Accelerated radiation therapy for primary lymphoma of the brain.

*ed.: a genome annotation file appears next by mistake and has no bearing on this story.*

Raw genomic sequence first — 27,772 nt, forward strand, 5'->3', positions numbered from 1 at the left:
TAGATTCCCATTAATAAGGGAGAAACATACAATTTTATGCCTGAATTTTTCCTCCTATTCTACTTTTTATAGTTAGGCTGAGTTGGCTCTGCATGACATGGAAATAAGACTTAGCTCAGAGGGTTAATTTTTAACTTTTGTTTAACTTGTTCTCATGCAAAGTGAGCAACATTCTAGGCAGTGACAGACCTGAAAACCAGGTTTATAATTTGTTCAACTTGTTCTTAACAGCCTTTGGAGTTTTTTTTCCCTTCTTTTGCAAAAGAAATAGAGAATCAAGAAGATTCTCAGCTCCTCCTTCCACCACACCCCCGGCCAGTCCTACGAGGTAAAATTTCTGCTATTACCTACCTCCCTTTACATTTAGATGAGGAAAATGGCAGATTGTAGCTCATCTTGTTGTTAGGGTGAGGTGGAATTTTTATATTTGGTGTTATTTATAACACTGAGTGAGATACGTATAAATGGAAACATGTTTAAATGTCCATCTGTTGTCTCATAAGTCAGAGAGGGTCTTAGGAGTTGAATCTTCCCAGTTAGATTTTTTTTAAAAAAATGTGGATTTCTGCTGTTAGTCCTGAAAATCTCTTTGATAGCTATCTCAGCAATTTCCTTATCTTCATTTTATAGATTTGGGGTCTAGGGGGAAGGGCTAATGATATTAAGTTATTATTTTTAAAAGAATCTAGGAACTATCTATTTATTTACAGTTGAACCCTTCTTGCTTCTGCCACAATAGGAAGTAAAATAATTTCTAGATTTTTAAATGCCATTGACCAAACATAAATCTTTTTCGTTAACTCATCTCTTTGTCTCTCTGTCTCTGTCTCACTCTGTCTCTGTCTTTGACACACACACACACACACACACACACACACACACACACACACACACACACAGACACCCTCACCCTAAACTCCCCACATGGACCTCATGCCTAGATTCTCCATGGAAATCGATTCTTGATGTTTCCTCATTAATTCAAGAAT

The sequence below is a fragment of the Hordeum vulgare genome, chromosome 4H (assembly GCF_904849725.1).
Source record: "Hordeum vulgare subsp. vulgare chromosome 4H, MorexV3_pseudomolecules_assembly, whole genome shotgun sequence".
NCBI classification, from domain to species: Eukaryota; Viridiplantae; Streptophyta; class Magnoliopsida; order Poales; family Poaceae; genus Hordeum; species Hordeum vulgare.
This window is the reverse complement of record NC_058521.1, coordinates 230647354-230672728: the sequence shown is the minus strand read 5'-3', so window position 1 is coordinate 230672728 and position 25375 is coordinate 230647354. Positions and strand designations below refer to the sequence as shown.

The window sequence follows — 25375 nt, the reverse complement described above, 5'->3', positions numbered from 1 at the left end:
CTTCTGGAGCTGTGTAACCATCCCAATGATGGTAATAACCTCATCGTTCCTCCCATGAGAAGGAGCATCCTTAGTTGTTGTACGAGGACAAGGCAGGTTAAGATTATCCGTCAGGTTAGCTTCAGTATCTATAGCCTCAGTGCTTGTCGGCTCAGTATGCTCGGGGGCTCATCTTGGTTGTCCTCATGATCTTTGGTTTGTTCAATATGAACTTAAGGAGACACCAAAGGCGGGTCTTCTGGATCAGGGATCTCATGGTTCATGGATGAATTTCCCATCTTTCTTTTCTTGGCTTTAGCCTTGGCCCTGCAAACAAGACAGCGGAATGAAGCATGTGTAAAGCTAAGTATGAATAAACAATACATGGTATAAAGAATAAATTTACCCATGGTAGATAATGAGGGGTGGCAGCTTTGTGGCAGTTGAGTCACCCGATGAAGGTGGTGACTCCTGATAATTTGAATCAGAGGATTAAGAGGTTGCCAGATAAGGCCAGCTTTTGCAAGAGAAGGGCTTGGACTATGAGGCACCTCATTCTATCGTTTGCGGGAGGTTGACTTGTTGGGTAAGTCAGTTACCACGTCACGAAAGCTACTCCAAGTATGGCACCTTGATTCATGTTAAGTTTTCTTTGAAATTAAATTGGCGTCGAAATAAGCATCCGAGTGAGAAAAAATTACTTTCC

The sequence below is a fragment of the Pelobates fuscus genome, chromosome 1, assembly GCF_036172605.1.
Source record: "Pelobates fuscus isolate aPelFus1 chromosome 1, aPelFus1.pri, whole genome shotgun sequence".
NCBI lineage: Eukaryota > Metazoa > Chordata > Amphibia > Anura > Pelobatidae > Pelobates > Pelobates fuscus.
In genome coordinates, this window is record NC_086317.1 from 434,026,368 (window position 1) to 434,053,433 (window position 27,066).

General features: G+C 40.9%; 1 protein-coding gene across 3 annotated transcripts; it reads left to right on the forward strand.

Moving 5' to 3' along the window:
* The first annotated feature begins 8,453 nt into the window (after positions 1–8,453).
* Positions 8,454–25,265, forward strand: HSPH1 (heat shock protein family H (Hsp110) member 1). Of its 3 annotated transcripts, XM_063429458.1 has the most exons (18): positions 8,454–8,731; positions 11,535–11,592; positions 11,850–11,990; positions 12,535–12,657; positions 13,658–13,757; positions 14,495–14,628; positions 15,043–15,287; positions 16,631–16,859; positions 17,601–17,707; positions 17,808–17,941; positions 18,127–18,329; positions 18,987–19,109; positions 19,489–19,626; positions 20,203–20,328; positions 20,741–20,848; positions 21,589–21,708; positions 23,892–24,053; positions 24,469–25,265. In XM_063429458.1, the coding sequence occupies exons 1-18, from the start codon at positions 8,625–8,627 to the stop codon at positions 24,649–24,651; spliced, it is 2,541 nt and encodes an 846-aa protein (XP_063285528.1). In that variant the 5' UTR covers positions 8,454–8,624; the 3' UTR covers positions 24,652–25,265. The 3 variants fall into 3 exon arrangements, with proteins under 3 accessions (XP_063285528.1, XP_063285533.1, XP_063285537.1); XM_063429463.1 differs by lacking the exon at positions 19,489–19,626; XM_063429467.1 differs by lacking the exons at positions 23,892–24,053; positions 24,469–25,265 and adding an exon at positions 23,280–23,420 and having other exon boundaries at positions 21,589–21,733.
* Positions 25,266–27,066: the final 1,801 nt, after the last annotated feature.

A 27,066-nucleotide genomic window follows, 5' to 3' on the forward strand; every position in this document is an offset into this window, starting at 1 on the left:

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BACKGROUND AND PURPOSE: We report the results of a pilot study of the use of accelerated radiation therapy for 10 patients with primary lymphoma of the brain. MATERIALS AND METHODS: There were five females and five males with a median age of 60 years (range 31-77 years) and a median Karnofsky performance status of 60 (range 30-90). Nine patients underwent biopsies only and one patient underwent a partial resection. The radiation therapy consisted of 50 Gy in 25 fractions over 13 consecutive days to the whole brain including all meningeal surfaces. Two fractions were delivered daily with a minimum interval of 6 h between fractions. Treatment was delivered daily right through the weekend with no treatment interruptions. RESULTS: To date nine patients have died. The median survival was 17 months. Seven patients have demonstrated definite evidence of recurrence (six in the brain and one with positive CSF cytology only). There have been two autopsies, one of which demonstrated diffusely recurrent tumor and the other showing residual disease and radiation demyelination and small areas of necrosis in the pons which undoubtedly was the cause of death at 5 months. One patient alive and free of recurrence at 69 months has bilateral radiation retinopathy and an undiagnosed degenerative neurologic condition. CONCLUSION: We conclude that this accelerated schedule of radiation therapy is ineffective in improving survival in primary lymphoma of the brain and is associated with unacceptable increased toxicity.
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